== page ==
Part 3—Phrenology’s return: Who will Malala Yousafzai turn out to be?
We can’t tell you that. We were so pleased when we watched the tape of her U.N. address that we seem to have misheard one part of what she said.
We were thrilled to hear this very unusual person make this declaration, emphasis hers:
“Dear brothers and sisters! I am not against anyone.”
We were thrilled by that declaration. We were so thrilled that, a bit later one, we thought we heard her say this:
MALALA, AS HEARD: We call upon all the communities to be tolerant—to reject prejudice based on cast, creed, sect, color, religion or agenda.It still sounds to us like she said “agenda.” (Her English is accented, as is everyone else's.) But according to the text of the speech as released, it seems that she may have said “gender” instead.
To ensure freedom and equality for women, so that they can flourish. We cannot all succeed when half of us are held back.
Since the bulk of the speech concerns the rights of women and girls, we like it better the way we heard it. We’d love to see a fresh new voice condemn intolerance based on agenda—to suggest that we should stop being against other people on that familiar old basis.
It isn’t that you can’t oppose the agenda, whatever that agenda might be. The suggestion would be that you ought to stop being against the person who holds it, just as “Gandhiji” suggested in his “eleven vows.”
You can listen to the address to determine what was said. The statement in question occurs right around the 14:40 mark of that tape.
For ourselves, as we watched that tape, we were instantly struck by a contrast: the contrast between what was being said and the steady diet of being against we now get at our “liberal” organs.
In what sorts of ways are we trained to be against? Let’s run through a few examples, featuring the shameless lengths to which we will go in our desire to loathe.
First example: On Monday night, October 21, Chris and Lawrence were certainly shameless in their desire to loathe. (For background, see yesterday's post.) Ted Cruz had told a stale old joke about the status of governmental Washington. But by the time our ranters were done, Cruz had said that all our cities, and everyone who isn’t white, simply aren’t part of America.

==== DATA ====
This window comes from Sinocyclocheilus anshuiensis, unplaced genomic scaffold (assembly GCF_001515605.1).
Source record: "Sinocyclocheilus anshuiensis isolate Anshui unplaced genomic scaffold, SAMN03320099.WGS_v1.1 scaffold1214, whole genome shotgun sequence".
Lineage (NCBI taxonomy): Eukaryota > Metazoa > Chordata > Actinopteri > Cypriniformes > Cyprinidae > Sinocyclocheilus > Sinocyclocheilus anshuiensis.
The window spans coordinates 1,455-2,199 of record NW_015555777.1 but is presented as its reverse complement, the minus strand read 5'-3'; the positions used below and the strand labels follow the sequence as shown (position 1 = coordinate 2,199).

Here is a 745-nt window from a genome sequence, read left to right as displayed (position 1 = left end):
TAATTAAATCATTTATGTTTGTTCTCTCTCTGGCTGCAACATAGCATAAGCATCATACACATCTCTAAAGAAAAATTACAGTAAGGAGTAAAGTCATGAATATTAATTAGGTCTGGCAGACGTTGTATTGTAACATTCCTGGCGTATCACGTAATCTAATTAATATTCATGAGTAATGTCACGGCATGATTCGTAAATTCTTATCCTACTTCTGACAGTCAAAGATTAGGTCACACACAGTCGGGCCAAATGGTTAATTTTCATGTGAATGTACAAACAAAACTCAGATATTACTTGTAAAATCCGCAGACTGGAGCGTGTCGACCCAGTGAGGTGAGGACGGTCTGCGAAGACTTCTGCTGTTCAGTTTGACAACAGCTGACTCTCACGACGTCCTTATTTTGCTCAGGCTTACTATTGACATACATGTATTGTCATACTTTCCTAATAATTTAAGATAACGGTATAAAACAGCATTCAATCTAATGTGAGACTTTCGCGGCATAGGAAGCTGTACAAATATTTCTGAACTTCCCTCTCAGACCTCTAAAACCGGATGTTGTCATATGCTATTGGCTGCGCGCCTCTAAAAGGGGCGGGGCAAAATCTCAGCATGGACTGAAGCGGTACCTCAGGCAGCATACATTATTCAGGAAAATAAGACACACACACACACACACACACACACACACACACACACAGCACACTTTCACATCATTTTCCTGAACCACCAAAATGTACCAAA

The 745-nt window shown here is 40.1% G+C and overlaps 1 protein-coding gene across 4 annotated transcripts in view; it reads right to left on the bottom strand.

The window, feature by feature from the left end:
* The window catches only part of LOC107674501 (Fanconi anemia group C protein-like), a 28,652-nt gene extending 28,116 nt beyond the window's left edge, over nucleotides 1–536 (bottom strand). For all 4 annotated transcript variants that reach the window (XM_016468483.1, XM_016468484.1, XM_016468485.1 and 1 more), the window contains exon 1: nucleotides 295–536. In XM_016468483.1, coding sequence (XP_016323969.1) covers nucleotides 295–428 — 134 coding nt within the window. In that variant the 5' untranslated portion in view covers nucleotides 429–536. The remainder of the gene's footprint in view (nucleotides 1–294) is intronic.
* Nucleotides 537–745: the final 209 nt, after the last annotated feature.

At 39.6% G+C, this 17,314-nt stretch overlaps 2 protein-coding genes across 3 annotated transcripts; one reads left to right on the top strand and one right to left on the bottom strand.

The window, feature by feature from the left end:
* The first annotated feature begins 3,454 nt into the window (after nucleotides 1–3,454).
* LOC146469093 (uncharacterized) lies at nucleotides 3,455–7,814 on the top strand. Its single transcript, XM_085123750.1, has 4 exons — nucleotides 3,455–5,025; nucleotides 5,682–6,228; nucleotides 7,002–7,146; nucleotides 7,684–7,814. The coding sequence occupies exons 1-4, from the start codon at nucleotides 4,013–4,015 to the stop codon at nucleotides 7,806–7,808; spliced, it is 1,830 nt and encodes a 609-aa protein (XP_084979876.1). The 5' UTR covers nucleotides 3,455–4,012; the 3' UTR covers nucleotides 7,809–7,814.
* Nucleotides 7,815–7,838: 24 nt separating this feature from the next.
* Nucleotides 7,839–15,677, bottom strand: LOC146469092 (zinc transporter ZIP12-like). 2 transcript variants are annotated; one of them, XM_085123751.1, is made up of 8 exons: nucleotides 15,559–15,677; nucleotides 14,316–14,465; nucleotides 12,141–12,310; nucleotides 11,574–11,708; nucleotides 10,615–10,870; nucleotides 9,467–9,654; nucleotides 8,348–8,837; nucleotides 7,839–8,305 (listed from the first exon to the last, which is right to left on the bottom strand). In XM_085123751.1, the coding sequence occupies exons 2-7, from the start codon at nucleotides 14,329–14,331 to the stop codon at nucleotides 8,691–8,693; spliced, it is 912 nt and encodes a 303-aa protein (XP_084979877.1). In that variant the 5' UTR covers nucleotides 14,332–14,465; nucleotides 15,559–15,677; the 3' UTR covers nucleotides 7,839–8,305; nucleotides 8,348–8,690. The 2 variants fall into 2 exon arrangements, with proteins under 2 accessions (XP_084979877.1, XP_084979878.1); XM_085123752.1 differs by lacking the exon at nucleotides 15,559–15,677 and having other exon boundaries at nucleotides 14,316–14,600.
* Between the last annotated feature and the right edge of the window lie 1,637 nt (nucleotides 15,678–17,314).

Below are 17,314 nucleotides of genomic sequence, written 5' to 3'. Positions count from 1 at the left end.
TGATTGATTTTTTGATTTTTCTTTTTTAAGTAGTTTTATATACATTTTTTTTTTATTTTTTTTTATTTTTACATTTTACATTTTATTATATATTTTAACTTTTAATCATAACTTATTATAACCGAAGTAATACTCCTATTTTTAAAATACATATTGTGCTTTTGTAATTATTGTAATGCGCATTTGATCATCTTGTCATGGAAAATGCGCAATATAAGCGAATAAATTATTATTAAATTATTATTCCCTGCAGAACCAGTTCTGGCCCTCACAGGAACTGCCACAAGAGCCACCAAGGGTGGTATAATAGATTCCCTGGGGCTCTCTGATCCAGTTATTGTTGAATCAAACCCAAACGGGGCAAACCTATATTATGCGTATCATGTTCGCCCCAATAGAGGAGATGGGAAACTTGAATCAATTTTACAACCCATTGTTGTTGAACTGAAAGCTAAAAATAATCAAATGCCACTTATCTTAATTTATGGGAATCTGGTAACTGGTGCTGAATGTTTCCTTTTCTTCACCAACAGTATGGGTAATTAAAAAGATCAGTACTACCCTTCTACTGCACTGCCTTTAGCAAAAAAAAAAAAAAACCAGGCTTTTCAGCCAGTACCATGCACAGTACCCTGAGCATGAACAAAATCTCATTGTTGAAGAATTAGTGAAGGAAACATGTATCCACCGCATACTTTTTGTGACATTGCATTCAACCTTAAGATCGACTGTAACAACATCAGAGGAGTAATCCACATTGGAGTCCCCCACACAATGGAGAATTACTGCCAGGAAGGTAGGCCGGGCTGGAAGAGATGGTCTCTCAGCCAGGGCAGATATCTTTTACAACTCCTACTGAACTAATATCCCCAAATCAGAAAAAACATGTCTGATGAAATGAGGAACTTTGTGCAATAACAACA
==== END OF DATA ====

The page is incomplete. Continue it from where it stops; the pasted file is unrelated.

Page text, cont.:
What kind of person has to embellish that way to make a case against Cruz? Before they were done, the ranters were dropping all manner of ugly bombs and blaming people in Texas today for a war which started in 1861.
Did the ranters really believe that Cruz made that racial declaration? We note that others on The One True Channel refused to play that card.
Chris Hayes played tape of Cruz’s remark; it may have been part of the corporate playlist. But he didn’t take that remark to the ugly places favored by Chris and Lawrence:
HAYES (10/21/13): Any moment, Senator Ted Cruz will take the stage at his big homecoming party in Houston, Texas. You see a live shot of that right there.To Hayes' credit, that was as far as he went. He snarked a bit about Cruz's remark, but he didn’t play race cards.
Just two days ago, Senator Cruz received a standing ovation from Texas Federation of Republican Women’s State Convention in San Antonio, Texas.
CRUZ (videotape): Thank you. That is a slightly different reception than I get in Washington, D.C. And having spent the past month up in D.C., it is really great to be back in America.
HAYES: Get it? Earlier the same day, Cruz spoke to the Texas Medical Association in Austin, Texas.
Just a quick recap, in case you found that confusing. Senator Cruz, having flown in from the foreign country of Washington, D.C. to his home state of Texas, is right now celebrating his great big homecoming in his home state of Texas.
The Houston Tea Party is more than willing to offer up its adoration, but Cruz has become one of the most polarizing figures in national politics...
Later, a guest from Texas, Evan Smith, tried to introduce the secession card. Hayes took a pass on that too. We are glad he did.
Did Cruz make an ugly racial remark when he offered that lame old quip? Actually no, he didn’t. But various “liberals” are eager to train you in the ways of being against:
Remember the disgraceful ways Olbermann slimed Carrie Prejean? (Liberal leaders attacked his misogyny in private, refused to speak up in public.)
Remember the ways Rachel directed dick jokes at the tea-baggers night after night, for more than a week, while pretending to be embarrassed? (When Jon Stewart told her she shouldn’t have done it, she still wouldn’t say she wrong. Instead, she disputed the length of time involved in this sad episode.)
More recently, do you remember the way Alan Grayson dropped the KKK-bomb on millions of heads? (DNC chairwoman Debbie Wasserman-Schultz said she was “disappointed” by his remarkable conduct.)
Actually, there’s a good chance you don’t remember that! The repellent conduct was widely discussed—on Fox. But the Nexis archives record no instance in which it was mentioned on MSNBC.
On The One True Channel, we liberals are trained to be against, even to hate. And when The Hate goes crazily over the line, we’re shielded from such knowledge!
Didn’t we always say it was wrong when Fox played the game that way?
How pitifully dumb can our conduct become as we seek ways to be against? Consider the sad, pathetic piece they recently ran at Salon.
The piece was written by Lynn Stuart Parramore. Originally, it appeared at Alternet.
We’ll say this for Salon: they gave fair warning to readers, right in their headlines. This is the way the piece began, twin headlines included: